All this may well incline us to think, that by idle words our Lord does not mean those words which are insignificant and unprofitable, and have no immediate tendency to promote some good; but rather such words as are evil, false, injurious and detrimental to men's personal characters, or to the interests of religion.
II. Secondly, we are to consider, how men can be justified by their words, if they are good; and how they can be condemned by them, if evil.
It is what our Lord here declares expressly and strongly. And the justification, or acquittal, and the condemnation or censure, relate to the solemn transactions of the great day; when men's characters and states shall be finally and for ever determined; and not barely to any sentences of applause or disgrace in this world. These are our Lord's expressions: "But I say unto you, that every idle word which men shall speak, they shall give account thereof in the day of judg ment: for by thy words thou shalt be justified; and by thy words thou shalt be condemned."
But how can this be? Are there not other things that will be taken into consideration in the day of judgment beside men's words? Yes, certainly. According to the doctrine of our Saviour, there are evil thoughts and evil actions as well as evil words, which shall be examined into, censured, and punished. And there are good thoughts and useful works, which are highly acceptable in the sight of God.
The design of our Lord therefore is, to assure men, that their words also are of great importance. Men are often apt to be very heedless in this respect. They indulge great freedom of speech, not being duly apprehensive of the consequences of good or bad words. And our Lord,
upon the Pharisees reviling his miracles, takes occasion to discourse upon the point, and delivers this doctrine: that men's words will come into consideration in the day of judgment. Whatever, some may think, or endeavour to persuade themselves, this is the judgment of God: their words are of no small moment. God observes them now, and will call men to an account for them. hereafter and sometimes their words alone may be found sufficient to decide men's characters. III. Which brings me to the third particular, to shew the reasonableness of justifying or con-demning men by their words.
One reason is, that a great deal is in the power of the tongue. Good or bad discourse has a great effect and influence on the affairs of the world. As St. James says, "the tongue," though "a little member, boasteth great things. Behold, how great a matter a little fire kindleth! The tongue is a fire, a world of iniquity,-and setteth on fire the whole course of nature," James iii. 5, 6. The abuse of the tongue in false and injurious speeches is often prejudicial and ruinous to the good character and prosperity of particular persons, and to the peace and quietness of whole societies. "The words of a tale-bearer are as wounds, and they go down into the innermost parts of the belly," Prov. xviii. 8. St. Paul exhorts: "Wherefore putting away lying, speak every man truth with his neighbour: for we are members one of another. Let all bitterness, and wrath, and anger, and clamour, be put away from you with all malice," Eph. iv. 25; also ver. 31, 32. False ar. injurious words are evil and vicious. And there is virtue in good words: in vindicating the characters of the injured, pleading the cause of the oppressed, reconciling differences, recommending peace and friendship, and fowarding any good and useful designs.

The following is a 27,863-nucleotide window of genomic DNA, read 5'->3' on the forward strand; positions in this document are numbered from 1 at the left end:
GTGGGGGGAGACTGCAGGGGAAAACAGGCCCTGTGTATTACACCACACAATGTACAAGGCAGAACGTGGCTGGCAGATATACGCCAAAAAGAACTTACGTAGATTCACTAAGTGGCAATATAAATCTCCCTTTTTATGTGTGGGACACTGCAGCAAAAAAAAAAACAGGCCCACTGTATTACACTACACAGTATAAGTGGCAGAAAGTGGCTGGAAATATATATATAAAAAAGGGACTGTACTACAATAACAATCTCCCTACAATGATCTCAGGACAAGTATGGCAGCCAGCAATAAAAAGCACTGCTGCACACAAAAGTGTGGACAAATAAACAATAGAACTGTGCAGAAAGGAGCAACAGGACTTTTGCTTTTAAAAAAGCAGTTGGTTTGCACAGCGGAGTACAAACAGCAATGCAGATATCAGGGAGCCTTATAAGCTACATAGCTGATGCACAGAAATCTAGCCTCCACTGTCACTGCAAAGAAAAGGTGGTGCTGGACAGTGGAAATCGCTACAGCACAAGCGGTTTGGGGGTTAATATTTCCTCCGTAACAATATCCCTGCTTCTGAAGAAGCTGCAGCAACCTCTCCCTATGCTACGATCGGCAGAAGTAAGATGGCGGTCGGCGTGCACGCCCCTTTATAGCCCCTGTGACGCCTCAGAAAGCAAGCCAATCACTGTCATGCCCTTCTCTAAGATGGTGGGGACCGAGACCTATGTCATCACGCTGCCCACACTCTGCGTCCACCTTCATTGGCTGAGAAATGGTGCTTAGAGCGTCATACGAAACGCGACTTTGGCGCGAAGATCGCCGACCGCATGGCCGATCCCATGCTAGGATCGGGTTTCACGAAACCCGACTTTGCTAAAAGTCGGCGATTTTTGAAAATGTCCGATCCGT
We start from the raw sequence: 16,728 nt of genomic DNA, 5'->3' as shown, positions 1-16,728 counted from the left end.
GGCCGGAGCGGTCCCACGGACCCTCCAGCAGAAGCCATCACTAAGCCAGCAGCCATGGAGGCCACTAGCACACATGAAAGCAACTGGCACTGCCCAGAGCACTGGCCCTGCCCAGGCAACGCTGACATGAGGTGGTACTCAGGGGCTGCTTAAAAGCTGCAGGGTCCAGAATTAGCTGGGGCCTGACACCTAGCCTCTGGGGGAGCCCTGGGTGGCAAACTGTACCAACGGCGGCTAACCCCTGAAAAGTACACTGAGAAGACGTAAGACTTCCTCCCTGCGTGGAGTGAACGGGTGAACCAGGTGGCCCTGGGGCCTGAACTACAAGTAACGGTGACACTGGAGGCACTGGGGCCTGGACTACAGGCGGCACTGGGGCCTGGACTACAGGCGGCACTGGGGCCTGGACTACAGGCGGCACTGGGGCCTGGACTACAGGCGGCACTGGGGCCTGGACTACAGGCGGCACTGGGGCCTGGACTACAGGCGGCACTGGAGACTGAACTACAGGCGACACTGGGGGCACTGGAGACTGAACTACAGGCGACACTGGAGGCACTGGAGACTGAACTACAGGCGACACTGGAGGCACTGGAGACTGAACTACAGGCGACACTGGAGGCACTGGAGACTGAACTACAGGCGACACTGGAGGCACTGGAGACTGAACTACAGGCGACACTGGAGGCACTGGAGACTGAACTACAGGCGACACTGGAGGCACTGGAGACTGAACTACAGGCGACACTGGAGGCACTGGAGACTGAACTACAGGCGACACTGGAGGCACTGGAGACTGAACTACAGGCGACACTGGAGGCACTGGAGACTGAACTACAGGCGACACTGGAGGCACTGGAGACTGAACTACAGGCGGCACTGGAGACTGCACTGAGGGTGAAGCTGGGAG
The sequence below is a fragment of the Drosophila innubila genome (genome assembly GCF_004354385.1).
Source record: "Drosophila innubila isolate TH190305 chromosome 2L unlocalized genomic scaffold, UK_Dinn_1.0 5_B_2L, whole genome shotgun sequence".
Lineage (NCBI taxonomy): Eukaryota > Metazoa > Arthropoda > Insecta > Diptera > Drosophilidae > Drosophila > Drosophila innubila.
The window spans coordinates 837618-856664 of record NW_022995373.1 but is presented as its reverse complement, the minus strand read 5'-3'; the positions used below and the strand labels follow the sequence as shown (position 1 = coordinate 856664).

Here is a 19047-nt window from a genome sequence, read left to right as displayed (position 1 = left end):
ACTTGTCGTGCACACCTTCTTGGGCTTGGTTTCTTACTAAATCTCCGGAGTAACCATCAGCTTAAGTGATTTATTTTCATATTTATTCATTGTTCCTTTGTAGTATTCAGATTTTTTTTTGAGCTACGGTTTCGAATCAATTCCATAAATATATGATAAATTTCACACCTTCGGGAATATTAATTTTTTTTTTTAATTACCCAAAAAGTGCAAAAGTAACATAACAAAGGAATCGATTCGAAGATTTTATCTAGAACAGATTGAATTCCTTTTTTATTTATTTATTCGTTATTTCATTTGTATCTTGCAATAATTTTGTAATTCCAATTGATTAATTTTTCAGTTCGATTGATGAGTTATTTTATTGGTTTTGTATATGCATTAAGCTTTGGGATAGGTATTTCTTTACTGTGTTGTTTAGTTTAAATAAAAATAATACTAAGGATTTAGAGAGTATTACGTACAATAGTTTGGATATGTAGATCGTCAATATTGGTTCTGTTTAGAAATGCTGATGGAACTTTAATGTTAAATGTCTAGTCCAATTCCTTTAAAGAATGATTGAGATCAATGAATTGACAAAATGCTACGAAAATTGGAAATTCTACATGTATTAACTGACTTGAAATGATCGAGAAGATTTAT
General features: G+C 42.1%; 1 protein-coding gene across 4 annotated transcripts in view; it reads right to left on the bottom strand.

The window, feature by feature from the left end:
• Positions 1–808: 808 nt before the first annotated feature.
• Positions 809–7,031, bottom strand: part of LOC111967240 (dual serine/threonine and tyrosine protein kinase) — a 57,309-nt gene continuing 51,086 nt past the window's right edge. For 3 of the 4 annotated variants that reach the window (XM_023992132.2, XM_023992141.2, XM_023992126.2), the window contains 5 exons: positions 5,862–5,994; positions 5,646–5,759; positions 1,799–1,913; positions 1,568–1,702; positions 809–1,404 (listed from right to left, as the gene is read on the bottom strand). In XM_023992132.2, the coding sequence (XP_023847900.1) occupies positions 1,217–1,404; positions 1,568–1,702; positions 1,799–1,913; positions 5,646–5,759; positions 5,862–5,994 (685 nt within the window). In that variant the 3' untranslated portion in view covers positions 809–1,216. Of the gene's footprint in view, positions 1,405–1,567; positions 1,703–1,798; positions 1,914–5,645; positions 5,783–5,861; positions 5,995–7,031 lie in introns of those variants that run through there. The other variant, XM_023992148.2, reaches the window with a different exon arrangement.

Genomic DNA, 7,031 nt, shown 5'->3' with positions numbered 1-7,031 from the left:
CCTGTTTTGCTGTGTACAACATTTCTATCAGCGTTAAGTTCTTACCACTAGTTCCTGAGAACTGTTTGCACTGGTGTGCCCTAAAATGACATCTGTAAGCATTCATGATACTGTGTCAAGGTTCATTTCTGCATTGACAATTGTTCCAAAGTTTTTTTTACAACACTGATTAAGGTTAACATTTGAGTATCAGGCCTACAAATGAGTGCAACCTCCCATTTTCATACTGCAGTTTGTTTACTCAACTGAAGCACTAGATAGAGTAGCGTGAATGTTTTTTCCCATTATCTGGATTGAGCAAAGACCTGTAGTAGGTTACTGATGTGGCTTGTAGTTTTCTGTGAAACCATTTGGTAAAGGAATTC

Solomon says: "A man shall be satisfied with good by the fruit of his lips. And the recom-. pense of a man's hands shall be rendered unto him," Prov. xii. 14; that is, the author of good counsel and advice, whether in private or public concerns, will reap advantage by it. And a man shall be recompensed for good words as well as for good actions.
Again: "A man shall eat good by the fruit of his mouth: but the soul of the transgressors shall eat violence," ch. xiii. 2; that is, he who gives men good and faithful counsel, or he who speaks well of others, as they deserve, will have a benefit by it. And they also who injuriously calumniate and revile others: or who deceive men by their speeches, shall in the end suffer the like evils which they bring upon others.
Good words then are virtuous, and evil words are unrighteous and oftentimes, even in this world, meet with suitable recompenses of peace, comfort, and credit on the one hand; of trouble, vexation, reproach, and disgrace on the other.
But there is another thing still more material, which may fully shew the justness of our Lord's declaration, and the reasonableness of men being hereafter justified or condemned by their words: for as men's words are, so are their hearts. Their speeches shew the real, habitual frame of the mind. Our Lord says as much in this context: and therefore he himself leads us to this true ground and reason of his declaration. "Either make the tree good, and its fruit will be good :' or "else make the tree corrupt, and its fruit will be corrupt: for the tree is known by its fruit.” The evident design of which instance is to teach those to whom our Lord was speaking, that men's words as well as their actions, shewed their real temper. "O generation of vipers, how can ye, being evil, speak good things?" ver. 34. You yourselves are an instance of it. The evil affections of covetousness and ambition prevail in your breasts: and whilst they do, you will not speak right things: "For out of the abundance of the heart the mouth speaketh. A good man out of the good treasure of the heart bringeth forth good things." If a man's mind be filled with just sentiments, and pious affections, and useful designs, his words will shew it. They will be such as shall tend to promote and recommend religion and virtue, and to encourage good and upright persons. "And an evil man out of the evil treasure bringeth forth evil things." A man of an evil mind will shew it in his discourses. With reason therefore does he add, "that men will be justified or condemned by their words:" for their words shew their inward temper, and what are the prevailing habits of their minds in short, what men themselves are.